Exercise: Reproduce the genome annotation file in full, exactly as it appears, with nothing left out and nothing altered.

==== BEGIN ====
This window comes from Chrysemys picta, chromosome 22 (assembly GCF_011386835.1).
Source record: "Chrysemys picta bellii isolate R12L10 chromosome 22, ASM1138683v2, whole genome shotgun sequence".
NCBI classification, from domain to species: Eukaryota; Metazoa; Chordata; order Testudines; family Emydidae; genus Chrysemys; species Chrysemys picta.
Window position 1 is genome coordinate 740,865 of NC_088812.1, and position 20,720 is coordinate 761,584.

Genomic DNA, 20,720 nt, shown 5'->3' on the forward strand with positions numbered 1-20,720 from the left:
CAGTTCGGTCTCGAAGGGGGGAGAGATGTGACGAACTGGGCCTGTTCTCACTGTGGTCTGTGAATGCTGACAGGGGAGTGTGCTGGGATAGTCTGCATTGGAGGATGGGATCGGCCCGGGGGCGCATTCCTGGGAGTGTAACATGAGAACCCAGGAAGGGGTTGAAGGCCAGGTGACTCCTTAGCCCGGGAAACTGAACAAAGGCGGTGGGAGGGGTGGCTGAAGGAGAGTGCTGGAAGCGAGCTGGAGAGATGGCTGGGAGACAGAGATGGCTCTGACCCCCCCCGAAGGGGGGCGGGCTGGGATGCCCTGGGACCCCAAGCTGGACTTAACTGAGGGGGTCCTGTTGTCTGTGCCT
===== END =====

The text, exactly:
This window comes from Chrysemys picta, chromosome 22 (assembly GCF_011386835.1).
Source record: "Chrysemys picta bellii isolate R12L10 chromosome 22, ASM1138683v2, whole genome shotgun sequence".
NCBI classification, from domain to species: Eukaryota; Metazoa; Chordata; order Testudines; family Emydidae; genus Chrysemys; species Chrysemys picta.
Window position 1 is genome coordinate 740,865 of NC_088812.1, and position 20,720 is coordinate 761,584.

Genomic DNA, 20,720 nt, shown 5'->3' on the forward strand with positions numbered 1-20,720 from the left:
CAGTTCGGTCTCGAAGGGGGGAGAGATGTGACGAACTGGGCCTGTTCTCACTGTGGTCTGTGAATGCTGACAGGGGAGTGTGCTGGGATAGTCTGCATTGGAGGATGGGATCGGCCCGGGGGCGCATTCCTGGGAGTGTAACATGAGAACCCAGGAAGGGGTTGAAGGCCAGGTGACTCCTTAGCCCGGGAAACTGAACAAAGGCGGTGGGAGGGGTGGCTGAAGGAGAGTGCTGGAAGCGAGCTGGAGAGATGGCTGGGAGACAGAGATGGCTCTGACCCCCCCCGAAGGGGGGCGGGCTGGGATGCCCTGGGACCCCAAGCTGGACTTAACTGAGGGGGTCCTGTTGTCTGTGCCT